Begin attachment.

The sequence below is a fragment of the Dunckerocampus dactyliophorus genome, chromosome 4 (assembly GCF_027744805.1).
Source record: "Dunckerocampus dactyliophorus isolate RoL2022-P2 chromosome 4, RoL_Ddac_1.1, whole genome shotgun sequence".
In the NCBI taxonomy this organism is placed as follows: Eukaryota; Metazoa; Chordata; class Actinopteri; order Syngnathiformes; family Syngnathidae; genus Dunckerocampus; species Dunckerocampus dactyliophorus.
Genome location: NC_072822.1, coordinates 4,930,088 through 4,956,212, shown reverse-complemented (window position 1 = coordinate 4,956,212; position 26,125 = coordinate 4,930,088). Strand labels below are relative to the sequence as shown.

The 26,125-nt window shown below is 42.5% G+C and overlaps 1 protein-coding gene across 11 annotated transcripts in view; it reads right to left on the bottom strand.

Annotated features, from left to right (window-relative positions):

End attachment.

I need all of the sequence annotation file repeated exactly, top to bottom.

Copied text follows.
The sequence below is a fragment of the Dunckerocampus dactyliophorus genome, chromosome 4 (assembly GCF_027744805.1).
Source record: "Dunckerocampus dactyliophorus isolate RoL2022-P2 chromosome 4, RoL_Ddac_1.1, whole genome shotgun sequence".
In the NCBI taxonomy this organism is placed as follows: Eukaryota; Metazoa; Chordata; class Actinopteri; order Syngnathiformes; family Syngnathidae; genus Dunckerocampus; species Dunckerocampus dactyliophorus.
Genome location: NC_072822.1, coordinates 4,930,088 through 4,956,212, shown reverse-complemented (window position 1 = coordinate 4,956,212; position 26,125 = coordinate 4,930,088). Strand labels below are relative to the sequence as shown.

The 26,125-nt window shown below is 42.5% G+C and overlaps 1 protein-coding gene across 11 annotated transcripts in view; it reads right to left on the bottom strand.

Annotated features, from left to right (window-relative positions):